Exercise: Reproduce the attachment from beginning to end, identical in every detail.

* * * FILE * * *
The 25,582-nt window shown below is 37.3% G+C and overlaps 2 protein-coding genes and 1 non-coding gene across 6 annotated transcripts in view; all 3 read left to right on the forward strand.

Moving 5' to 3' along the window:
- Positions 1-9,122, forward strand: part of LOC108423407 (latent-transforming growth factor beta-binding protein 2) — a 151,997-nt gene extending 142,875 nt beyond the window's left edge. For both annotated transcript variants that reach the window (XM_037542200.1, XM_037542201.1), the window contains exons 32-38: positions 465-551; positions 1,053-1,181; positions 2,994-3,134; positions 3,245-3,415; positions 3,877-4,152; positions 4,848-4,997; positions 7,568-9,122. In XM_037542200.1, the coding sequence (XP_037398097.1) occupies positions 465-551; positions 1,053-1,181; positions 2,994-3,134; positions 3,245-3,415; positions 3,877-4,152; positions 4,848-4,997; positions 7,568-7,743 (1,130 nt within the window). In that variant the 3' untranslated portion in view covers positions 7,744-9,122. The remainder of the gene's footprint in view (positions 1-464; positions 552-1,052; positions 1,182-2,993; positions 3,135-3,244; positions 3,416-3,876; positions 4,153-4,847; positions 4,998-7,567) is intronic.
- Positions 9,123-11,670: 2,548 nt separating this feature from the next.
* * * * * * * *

The 25,582-nt window shown below is 37.3% G+C and overlaps 2 protein-coding genes and 1 non-coding gene across 6 annotated transcripts in view; all 3 read left to right on the forward strand.

Moving 5' to 3' along the window:
- Positions 1-9,122, forward strand: part of LOC108423407 (latent-transforming growth factor beta-binding protein 2) — a 151,997-nt gene extending 142,875 nt beyond the window's left edge. For both annotated transcript variants that reach the window (XM_037542200.1, XM_037542201.1), the window contains exons 32-38: positions 465-551; positions 1,053-1,181; positions 2,994-3,134; positions 3,245-3,415; positions 3,877-4,152; positions 4,848-4,997; positions 7,568-9,122. In XM_037542200.1, the coding sequence (XP_037398097.1) occupies positions 465-551; positions 1,053-1,181; positions 2,994-3,134; positions 3,245-3,415; positions 3,877-4,152; positions 4,848-4,997; positions 7,568-7,743 (1,130 nt within the window). In that variant the 3' untranslated portion in view covers positions 7,744-9,122. The remainder of the gene's footprint in view (positions 1-464; positions 552-1,052; positions 1,182-2,993; positions 3,135-3,244; positions 3,416-3,876; positions 4,153-4,847; positions 4,998-7,567) is intronic.
- Positions 9,123-11,670: 2,548 nt separating this feature from the next.